ELLSWORTH AIR FORCE BASE, S.D. -- Ellsworth's fleet of four-engine, swing-wing B-1 bombers continues to age, but a cutting-edge repair process may prove to be its fountain of youth.

Cold spray - a revolutionary technology used to fix surfaces such as worn fastener holes on aircraft skin panels - is expected to provide a 10-1 return on investment, and could save the Department of Defense approximately $100 million if implemented throughout the entire DOD.

Refined over the last 15 years, with successful applications by the Army and Navy, cold spray is now being looked at by Air Force maintainers as a method to make low-cost repairs on B-1 forward equipment bay panels - each costing between $150,000 and $225,000. Rob Hrabe, H.F. Webster Engineering Services chief executive officer, said the use of cold spray on B-1s will be a unique approach.

"Repairs are usually developed during a weapon systems' development," Hrabe explained. "In this case, we are applying a new technology to an older weapons system to keep it operationally viable longer, and to save precious maintenance and sustainment dollars."

Col. James Katrenak, 28th Maintenance Group commander, said the cold spray process will allow B-1 maintainers to save FEB panels that were previously not repairable.

"This is great technology to introduce to our B-1 fleet," Katrenak emphasized. "It could also be applied to other weapons systems."

Cold spray is the product of a partnership between base representatives, the Army Research Laboratory, the South Dakota School of Mines and Technology, H.F. Webster Engineering Services, MOOG Integrated Support Solutions, the Oklahoma City Air Logistics Complex, and other state and federal organizations. The prototype repair was developed at the SDSMT.

"The process involves spraying panels with powdered metal, using a carrier gas to accelerate the particles through a supersonic nozzle," said Dr. Christian Widener, SDSMT associate professor. "The metal particles impact the substrate at such a high velocity that they bond with the surface, allowing us to build up a worn surface without imparting the damaging heat of a normal welding process."

Victor Champagne, ARL Weapons and Material Research Directorate ARL Cold Spray Center director, has been instrumental in the development of this technology. He said cold spray could have a wide range of uses in the DOD.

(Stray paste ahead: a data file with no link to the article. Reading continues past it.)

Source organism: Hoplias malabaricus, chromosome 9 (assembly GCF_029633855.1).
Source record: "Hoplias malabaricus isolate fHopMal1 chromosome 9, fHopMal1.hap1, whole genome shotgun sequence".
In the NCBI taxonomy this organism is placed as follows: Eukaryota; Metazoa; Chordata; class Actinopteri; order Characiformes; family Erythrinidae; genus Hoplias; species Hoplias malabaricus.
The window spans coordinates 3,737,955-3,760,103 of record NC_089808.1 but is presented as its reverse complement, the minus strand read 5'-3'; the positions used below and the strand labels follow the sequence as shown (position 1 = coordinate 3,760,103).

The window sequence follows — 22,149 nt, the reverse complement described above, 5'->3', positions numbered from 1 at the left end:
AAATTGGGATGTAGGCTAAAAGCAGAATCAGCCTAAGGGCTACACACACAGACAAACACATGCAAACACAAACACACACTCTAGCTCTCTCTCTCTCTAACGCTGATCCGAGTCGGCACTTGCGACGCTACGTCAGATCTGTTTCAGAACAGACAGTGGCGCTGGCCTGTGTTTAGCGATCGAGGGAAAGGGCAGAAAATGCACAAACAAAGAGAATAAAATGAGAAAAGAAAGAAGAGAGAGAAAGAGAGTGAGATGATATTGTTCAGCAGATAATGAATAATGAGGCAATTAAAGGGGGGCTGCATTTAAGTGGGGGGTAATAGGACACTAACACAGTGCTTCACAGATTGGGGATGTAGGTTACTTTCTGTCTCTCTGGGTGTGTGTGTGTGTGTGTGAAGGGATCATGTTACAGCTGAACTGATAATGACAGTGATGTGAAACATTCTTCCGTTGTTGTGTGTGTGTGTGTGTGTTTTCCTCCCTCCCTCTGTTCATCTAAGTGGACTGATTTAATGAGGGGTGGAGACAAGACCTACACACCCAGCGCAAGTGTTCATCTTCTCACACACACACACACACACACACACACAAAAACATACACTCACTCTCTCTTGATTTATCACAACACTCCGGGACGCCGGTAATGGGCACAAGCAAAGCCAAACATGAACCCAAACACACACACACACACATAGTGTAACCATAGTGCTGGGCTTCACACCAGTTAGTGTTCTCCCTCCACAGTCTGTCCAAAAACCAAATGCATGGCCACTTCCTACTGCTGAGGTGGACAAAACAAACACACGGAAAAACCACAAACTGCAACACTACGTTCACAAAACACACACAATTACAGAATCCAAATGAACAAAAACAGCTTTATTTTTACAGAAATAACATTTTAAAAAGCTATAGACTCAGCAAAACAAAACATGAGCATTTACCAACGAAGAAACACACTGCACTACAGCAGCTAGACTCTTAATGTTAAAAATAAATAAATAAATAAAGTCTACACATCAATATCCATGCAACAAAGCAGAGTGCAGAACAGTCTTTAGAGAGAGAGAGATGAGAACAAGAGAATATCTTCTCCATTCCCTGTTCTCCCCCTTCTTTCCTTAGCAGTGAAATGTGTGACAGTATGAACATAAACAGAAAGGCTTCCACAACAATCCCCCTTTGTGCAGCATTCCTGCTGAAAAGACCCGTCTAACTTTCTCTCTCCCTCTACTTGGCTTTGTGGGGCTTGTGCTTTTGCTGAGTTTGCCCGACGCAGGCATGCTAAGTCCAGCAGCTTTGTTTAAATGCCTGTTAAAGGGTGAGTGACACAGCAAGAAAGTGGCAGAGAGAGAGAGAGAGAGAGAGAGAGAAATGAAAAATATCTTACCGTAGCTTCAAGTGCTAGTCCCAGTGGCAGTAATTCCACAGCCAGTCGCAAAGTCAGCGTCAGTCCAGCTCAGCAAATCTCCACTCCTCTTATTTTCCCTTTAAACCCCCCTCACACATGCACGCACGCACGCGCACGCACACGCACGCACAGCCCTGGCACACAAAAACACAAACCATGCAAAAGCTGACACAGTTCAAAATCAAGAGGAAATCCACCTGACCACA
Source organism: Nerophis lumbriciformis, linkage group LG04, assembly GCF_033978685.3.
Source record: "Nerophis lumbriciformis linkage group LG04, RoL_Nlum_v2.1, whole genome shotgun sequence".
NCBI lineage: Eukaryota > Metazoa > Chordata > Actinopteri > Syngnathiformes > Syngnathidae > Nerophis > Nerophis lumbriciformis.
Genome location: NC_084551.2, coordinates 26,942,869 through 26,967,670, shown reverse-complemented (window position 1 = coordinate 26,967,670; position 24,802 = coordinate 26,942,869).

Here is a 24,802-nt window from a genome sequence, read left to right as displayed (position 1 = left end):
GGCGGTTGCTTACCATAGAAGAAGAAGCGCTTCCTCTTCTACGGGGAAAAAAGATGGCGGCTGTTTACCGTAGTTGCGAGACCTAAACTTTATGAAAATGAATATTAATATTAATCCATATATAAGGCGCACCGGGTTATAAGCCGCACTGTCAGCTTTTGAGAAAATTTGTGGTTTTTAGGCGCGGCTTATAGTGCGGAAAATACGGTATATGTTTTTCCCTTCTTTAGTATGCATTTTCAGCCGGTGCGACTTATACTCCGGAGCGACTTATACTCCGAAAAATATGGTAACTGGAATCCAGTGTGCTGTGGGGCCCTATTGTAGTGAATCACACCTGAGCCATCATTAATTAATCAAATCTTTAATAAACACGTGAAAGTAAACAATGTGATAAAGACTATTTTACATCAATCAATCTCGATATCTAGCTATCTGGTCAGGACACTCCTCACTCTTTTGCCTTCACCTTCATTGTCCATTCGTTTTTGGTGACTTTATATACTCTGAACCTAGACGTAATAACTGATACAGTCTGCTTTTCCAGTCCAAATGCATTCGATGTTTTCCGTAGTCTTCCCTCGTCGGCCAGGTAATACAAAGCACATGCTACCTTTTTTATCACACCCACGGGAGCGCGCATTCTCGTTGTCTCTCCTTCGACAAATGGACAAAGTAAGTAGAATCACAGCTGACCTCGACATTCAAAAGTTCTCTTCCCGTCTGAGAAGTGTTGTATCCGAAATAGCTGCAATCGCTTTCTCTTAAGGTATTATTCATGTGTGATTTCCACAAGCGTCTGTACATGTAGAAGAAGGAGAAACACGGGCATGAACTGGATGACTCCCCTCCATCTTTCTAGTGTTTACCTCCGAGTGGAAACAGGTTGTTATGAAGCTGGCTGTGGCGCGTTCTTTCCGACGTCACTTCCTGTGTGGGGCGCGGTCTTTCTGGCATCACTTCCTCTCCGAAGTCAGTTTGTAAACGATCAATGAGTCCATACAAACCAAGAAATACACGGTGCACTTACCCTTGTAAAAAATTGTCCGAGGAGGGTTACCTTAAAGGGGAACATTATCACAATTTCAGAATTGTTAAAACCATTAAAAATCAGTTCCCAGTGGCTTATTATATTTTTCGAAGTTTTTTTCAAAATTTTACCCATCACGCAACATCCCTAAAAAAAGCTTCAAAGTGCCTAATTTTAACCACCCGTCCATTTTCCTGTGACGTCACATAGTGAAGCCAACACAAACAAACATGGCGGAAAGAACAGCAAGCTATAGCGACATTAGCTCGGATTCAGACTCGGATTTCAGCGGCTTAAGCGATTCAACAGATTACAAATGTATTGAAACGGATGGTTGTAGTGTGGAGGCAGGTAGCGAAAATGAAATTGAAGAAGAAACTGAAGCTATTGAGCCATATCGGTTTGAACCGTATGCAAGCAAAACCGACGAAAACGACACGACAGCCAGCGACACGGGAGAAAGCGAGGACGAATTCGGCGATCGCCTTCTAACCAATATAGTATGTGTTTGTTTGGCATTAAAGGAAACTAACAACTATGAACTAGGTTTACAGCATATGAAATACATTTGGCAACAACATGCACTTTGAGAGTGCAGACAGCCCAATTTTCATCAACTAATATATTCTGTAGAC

"This year, we are expecting the transition of cold spray into the first structural applications for rotorcraft," Champagne predicted. "We will be able to not only restore the dimensions of a part that has been taken out of service, but also the mechanical properties - such as hardness and strength - and bring it back to its original form. This will save the DOD tens of millions of dollars per year."

F-16s and B-52s are also in line to benefit from cold spray, according to Brian James, Air Force Engineering and Technical Services representative.

Eventually, portable cold spray machines will be used at the base level to fix panels on-site. Katrenak stressed the importance of having cold spray as a repair option, adding it will greatly improve the base's ability to support contingency missions world-wide.

"One of the greatest challenges we face is aircraft availability," Katrenak said. "Having one B-1 out of the fight can impact our ability to do the mission."

Hrabe added that while the process is still a relatively new technology, it has unlimited potential.

"Cold spray is a way to tie Airmen on the flightline to research lab technology," Hrabe said. "I'm very hopeful that this will be a pathfinder event that will truly change the way we implement new technology on legacy weapons systems."

James noted it is often difficult to move forward with any new technology when a large number of people are involved and want to contribute their ideas, but in the case of cold spray, that system proved to be necessary.

"We couldn't have done it without everyone's help," James added. "Cold spray is going to take off."